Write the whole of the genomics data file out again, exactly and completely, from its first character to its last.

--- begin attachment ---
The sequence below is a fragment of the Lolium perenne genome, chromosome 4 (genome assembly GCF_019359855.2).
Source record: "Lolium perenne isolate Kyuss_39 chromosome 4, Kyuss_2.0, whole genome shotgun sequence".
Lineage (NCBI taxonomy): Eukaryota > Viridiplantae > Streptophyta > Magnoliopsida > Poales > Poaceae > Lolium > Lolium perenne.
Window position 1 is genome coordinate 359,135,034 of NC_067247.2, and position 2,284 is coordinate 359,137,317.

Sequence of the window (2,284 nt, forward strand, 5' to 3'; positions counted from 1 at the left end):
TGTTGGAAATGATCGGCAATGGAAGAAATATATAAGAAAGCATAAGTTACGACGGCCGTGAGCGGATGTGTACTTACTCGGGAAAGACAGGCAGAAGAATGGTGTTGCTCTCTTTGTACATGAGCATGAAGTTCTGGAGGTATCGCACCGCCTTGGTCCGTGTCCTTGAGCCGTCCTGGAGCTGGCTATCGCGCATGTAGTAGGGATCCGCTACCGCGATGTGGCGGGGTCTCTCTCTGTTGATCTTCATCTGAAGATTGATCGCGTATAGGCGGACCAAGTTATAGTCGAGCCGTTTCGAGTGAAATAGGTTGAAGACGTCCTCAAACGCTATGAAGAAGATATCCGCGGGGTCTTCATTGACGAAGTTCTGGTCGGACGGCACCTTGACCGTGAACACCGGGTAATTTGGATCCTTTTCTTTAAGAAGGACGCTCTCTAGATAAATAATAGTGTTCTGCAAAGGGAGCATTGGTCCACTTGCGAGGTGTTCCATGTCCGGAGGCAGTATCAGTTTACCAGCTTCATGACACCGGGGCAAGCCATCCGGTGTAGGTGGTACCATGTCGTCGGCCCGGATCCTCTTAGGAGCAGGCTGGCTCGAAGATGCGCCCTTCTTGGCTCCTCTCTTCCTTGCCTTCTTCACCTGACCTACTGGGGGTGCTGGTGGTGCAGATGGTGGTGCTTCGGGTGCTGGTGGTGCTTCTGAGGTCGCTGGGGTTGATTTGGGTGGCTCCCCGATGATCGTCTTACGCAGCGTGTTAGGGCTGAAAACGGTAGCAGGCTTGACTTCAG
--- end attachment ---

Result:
The sequence below is a fragment of the Lolium perenne genome, chromosome 4 (genome assembly GCF_019359855.2).
Source record: "Lolium perenne isolate Kyuss_39 chromosome 4, Kyuss_2.0, whole genome shotgun sequence".
Lineage (NCBI taxonomy): Eukaryota > Viridiplantae > Streptophyta > Magnoliopsida > Poales > Poaceae > Lolium > Lolium perenne.
Window position 1 is genome coordinate 359,135,034 of NC_067247.2, and position 2,284 is coordinate 359,137,317.

Sequence of the window (2,284 nt, forward strand, 5' to 3'; positions counted from 1 at the left end):
TGTTGGAAATGATCGGCAATGGAAGAAATATATAAGAAAGCATAAGTTACGACGGCCGTGAGCGGATGTGTACTTACTCGGGAAAGACAGGCAGAAGAATGGTGTTGCTCTCTTTGTACATGAGCATGAAGTTCTGGAGGTATCGCACCGCCTTGGTCCGTGTCCTTGAGCCGTCCTGGAGCTGGCTATCGCGCATGTAGTAGGGATCCGCTACCGCGATGTGGCGGGGTCTCTCTCTGTTGATCTTCATCTGAAGATTGATCGCGTATAGGCGGACCAAGTTATAGTCGAGCCGTTTCGAGTGAAATAGGTTGAAGACGTCCTCAAACGCTATGAAGAAGATATCCGCGGGGTCTTCATTGACGAAGTTCTGGTCGGACGGCACCTTGACCGTGAACACCGGGTAATTTGGATCCTTTTCTTTAAGAAGGACGCTCTCTAGATAAATAATAGTGTTCTGCAAAGGGAGCATTGGTCCACTTGCGAGGTGTTCCATGTCCGGAGGCAGTATCAGTTTACCAGCTTCATGACACCGGGGCAAGCCATCCGGTGTAGGTGGTACCATGTCGTCGGCCCGGATCCTCTTAGGAGCAGGCTGGCTCGAAGATGCGCCCTTCTTGGCTCCTCTCTTCCTTGCCTTCTTCACCTGACCTACTGGGGGTGCTGGTGGTGCAGATGGTGGTGCTTCGGGTGCTGGTGGTGCTTCTGAGGTCGCTGGGGTTGATTTGGGTGGCTCCCCGATGATCGTCTTACGCAGCGTGTTAGGGCTGAAAACGGTAGCAGGCTTGACTTCAG